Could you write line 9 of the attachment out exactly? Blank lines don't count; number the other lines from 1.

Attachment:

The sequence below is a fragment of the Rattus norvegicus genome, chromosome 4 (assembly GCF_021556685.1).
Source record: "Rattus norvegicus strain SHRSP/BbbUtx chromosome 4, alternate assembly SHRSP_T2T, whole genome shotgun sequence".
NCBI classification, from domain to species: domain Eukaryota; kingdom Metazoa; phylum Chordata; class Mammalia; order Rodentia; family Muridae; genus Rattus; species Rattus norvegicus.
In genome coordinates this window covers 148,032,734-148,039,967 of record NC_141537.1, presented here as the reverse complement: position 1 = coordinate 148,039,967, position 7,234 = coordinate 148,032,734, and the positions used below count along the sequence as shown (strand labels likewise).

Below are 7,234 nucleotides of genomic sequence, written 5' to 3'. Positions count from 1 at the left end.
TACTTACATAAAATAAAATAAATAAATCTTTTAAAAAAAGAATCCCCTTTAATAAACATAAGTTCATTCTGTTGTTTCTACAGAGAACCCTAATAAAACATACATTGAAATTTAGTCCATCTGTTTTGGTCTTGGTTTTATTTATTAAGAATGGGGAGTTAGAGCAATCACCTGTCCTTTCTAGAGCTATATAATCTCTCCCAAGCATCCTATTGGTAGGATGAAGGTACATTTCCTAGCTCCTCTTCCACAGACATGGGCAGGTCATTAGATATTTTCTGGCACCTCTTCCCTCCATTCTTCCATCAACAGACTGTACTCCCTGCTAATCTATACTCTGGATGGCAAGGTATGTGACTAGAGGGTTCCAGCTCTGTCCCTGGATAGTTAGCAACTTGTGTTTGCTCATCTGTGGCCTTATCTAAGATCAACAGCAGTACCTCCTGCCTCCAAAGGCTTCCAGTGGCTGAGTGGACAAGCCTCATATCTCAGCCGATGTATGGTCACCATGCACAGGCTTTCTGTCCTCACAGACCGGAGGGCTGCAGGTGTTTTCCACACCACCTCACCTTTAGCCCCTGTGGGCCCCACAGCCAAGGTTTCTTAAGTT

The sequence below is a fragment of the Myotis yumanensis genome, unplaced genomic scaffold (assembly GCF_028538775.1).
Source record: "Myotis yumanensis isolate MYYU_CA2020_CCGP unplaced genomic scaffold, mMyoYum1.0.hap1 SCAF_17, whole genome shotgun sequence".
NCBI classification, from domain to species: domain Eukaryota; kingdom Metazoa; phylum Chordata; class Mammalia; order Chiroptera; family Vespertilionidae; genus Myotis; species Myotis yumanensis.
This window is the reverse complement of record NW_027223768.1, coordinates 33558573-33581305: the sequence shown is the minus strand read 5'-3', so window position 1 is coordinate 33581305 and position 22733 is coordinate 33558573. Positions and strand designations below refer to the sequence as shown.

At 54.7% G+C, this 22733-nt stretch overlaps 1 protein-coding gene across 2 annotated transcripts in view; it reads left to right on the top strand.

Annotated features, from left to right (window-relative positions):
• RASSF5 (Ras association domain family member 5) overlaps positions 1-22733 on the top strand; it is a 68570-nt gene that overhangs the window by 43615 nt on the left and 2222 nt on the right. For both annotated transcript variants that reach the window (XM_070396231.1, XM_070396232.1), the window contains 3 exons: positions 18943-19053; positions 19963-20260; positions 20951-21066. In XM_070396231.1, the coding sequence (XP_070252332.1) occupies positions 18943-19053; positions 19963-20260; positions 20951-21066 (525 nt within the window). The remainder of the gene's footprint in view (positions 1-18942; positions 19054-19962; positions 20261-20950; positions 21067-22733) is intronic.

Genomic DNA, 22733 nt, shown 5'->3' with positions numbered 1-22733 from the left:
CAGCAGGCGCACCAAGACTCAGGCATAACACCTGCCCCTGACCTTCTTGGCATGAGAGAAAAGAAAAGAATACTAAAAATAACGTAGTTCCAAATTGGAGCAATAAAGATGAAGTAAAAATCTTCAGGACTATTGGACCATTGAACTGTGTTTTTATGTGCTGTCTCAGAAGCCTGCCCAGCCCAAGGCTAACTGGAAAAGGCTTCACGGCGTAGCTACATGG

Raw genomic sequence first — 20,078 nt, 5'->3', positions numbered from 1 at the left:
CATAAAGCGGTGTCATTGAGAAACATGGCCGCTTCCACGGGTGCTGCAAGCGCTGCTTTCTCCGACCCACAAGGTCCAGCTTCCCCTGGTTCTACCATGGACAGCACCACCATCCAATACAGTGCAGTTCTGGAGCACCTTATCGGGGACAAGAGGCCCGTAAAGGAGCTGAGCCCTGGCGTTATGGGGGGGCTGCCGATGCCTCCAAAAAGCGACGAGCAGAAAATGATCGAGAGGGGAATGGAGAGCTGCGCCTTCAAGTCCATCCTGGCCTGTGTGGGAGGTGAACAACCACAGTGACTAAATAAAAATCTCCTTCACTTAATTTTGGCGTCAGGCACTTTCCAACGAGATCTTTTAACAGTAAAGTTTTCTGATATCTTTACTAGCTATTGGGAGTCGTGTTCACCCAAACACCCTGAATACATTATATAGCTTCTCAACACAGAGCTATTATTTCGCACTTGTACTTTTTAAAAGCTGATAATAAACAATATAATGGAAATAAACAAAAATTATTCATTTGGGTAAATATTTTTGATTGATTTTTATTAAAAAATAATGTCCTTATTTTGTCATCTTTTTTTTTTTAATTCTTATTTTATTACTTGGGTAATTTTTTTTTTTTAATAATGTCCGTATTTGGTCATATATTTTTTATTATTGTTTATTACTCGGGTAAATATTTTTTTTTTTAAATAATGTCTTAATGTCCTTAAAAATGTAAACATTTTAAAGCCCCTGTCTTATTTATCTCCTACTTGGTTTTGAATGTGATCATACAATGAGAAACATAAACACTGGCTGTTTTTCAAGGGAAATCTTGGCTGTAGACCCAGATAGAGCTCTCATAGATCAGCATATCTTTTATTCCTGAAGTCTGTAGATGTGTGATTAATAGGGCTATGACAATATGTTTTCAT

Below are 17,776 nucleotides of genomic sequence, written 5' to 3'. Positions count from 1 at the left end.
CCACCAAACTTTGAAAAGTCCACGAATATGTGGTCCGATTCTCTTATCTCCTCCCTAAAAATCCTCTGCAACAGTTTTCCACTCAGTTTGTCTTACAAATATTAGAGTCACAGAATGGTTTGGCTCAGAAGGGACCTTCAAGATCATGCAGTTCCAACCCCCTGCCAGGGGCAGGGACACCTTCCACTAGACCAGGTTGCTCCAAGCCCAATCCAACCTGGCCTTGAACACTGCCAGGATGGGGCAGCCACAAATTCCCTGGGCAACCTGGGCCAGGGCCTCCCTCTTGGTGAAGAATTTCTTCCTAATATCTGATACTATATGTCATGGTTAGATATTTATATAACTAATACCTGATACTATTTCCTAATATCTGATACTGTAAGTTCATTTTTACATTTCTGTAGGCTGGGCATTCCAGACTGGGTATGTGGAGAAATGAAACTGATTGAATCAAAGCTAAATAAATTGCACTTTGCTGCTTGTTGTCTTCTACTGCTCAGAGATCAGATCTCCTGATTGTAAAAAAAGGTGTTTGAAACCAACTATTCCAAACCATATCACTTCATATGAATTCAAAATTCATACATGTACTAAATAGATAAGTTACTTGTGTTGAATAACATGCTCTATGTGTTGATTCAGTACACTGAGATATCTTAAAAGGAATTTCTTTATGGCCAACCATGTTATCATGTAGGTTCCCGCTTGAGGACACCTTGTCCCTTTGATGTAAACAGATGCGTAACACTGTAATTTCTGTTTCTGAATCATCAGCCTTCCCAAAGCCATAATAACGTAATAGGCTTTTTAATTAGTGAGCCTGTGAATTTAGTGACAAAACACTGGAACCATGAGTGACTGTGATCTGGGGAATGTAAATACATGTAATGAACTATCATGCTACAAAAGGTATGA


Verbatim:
NCBI classification, from domain to species: domain Eukaryota; kingdom Metazoa; phylum Chordata; class Mammalia; order Chiroptera; family Vespertilionidae; genus Myotis; species Myotis yumanensis.